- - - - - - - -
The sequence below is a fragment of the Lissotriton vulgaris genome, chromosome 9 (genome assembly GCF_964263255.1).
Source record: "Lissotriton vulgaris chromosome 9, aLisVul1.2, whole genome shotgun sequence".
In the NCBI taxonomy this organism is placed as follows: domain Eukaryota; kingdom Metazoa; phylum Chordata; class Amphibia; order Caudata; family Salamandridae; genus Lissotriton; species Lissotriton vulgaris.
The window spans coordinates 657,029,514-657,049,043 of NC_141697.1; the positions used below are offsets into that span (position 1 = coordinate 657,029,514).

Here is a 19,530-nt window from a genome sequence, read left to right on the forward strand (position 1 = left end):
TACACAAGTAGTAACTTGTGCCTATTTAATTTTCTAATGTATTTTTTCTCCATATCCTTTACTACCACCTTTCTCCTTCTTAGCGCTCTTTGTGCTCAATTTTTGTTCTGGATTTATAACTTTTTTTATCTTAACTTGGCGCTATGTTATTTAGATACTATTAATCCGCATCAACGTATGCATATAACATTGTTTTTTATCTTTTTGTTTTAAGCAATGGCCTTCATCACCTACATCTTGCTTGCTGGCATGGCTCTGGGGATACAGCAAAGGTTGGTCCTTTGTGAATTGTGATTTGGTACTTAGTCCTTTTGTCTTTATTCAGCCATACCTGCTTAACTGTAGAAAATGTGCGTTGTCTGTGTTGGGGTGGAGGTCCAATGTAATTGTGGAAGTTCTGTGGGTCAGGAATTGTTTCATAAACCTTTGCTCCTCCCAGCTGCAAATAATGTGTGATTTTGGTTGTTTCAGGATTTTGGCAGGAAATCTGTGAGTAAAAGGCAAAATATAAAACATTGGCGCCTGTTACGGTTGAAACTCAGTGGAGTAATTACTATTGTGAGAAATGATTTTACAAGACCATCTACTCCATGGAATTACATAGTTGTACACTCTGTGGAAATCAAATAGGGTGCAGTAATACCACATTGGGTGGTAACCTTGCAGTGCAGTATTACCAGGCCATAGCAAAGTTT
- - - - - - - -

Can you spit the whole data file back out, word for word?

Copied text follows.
The sequence below is a fragment of the Lissotriton vulgaris genome, chromosome 9 (genome assembly GCF_964263255.1).
Source record: "Lissotriton vulgaris chromosome 9, aLisVul1.2, whole genome shotgun sequence".
In the NCBI taxonomy this organism is placed as follows: domain Eukaryota; kingdom Metazoa; phylum Chordata; class Amphibia; order Caudata; family Salamandridae; genus Lissotriton; species Lissotriton vulgaris.
The window spans coordinates 657,029,514-657,049,043 of NC_141697.1; the positions used below are offsets into that span (position 1 = coordinate 657,029,514).

Here is a 19,530-nt window from a genome sequence, read left to right on the forward strand (position 1 = left end):
TACACAAGTAGTAACTTGTGCCTATTTAATTTTCTAATGTATTTTTTCTCCATATCCTTTACTACCACCTTTCTCCTTCTTAGCGCTCTTTGTGCTCAATTTTTGTTCTGGATTTATAACTTTTTTTATCTTAACTTGGCGCTATGTTATTTAGATACTATTAATCCGCATCAACGTATGCATATAACATTGTTTTTTATCTTTTTGTTTTAAGCAATGGCCTTCATCACCTACATCTTGCTTGCTGGCATGGCTCTGGGGATACAGCAAAGGTTGGTCCTTTGTGAATTGTGATTTGGTACTTAGTCCTTTTGTCTTTATTCAGCCATACCTGCTTAACTGTAGAAAATGTGCGTTGTCTGTGTTGGGGTGGAGGTCCAATGTAATTGTGGAAGTTCTGTGGGTCAGGAATTGTTTCATAAACCTTTGCTCCTCCCAGCTGCAAATAATGTGTGATTTTGGTTGTTTCAGGATTTTGGCAGGAAATCTGTGAGTAAAAGGCAAAATATAAAACATTGGCGCCTGTTACGGTTGAAACTCAGTGGAGTAATTACTATTGTGAGAAATGATTTTACAAGACCATCTACTCCATGGAATTACATAGTTGTACACTCTGTGGAAATCAAATAGGGTGCAGTAATACCACATTGGGTGGTAACCTTGCAGTGCAGTATTACCAGGCCATAGCAAAGTTT